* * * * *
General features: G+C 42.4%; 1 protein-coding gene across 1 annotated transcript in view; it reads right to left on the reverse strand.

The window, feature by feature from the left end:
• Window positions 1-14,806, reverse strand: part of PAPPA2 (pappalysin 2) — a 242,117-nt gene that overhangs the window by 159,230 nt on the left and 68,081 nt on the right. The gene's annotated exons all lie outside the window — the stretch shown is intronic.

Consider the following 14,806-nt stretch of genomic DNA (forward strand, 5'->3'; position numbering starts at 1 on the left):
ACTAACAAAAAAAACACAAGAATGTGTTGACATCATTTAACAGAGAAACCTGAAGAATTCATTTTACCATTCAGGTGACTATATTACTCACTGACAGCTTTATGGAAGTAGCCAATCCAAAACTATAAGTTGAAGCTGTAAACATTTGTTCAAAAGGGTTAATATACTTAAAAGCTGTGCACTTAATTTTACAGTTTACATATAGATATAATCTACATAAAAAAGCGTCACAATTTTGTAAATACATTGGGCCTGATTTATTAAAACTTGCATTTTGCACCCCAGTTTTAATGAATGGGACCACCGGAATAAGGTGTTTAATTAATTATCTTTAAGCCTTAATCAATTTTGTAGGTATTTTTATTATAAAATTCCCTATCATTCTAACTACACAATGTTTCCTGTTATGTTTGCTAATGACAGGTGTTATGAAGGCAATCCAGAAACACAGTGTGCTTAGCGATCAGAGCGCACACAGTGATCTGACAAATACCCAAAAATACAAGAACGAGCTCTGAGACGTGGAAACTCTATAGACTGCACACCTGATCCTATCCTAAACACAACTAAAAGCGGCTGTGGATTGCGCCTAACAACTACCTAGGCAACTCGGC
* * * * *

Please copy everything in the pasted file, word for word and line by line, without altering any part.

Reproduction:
General features: G+C 42.4%; 1 protein-coding gene across 1 annotated transcript in view; it reads right to left on the reverse strand.

The window, feature by feature from the left end:
• Window positions 1-14,806, reverse strand: part of PAPPA2 (pappalysin 2) — a 242,117-nt gene that overhangs the window by 159,230 nt on the left and 68,081 nt on the right. The gene's annotated exons all lie outside the window — the stretch shown is intronic.

Consider the following 14,806-nt stretch of genomic DNA (forward strand, 5'->3'; position numbering starts at 1 on the left):
ACTAACAAAAAAAACACAAGAATGTGTTGACATCATTTAACAGAGAAACCTGAAGAATTCATTTTACCATTCAGGTGACTATATTACTCACTGACAGCTTTATGGAAGTAGCCAATCCAAAACTATAAGTTGAAGCTGTAAACATTTGTTCAAAAGGGTTAATATACTTAAAAGCTGTGCACTTAATTTTACAGTTTACATATAGATATAATCTACATAAAAAAGCGTCACAATTTTGTAAATACATTGGGCCTGATTTATTAAAACTTGCATTTTGCACCCCAGTTTTAATGAATGGGACCACCGGAATAAGGTGTTTAATTAATTATCTTTAAGCCTTAATCAATTTTGTAGGTATTTTTATTATAAAATTCCCTATCATTCTAACTACACAATGTTTCCTGTTATGTTTGCTAATGACAGGTGTTATGAAGGCAATCCAGAAACACAGTGTGCTTAGCGATCAGAGCGCACACAGTGATCTGACAAATACCCAAAAATACAAGAACGAGCTCTGAGACGTGGAAACTCTATAGACTGCACACCTGATCCTATCCTAAACACAACTAAAAGCGGCTGTGGATTGCGCCTAACAACTACCTAGGCAACTCGGC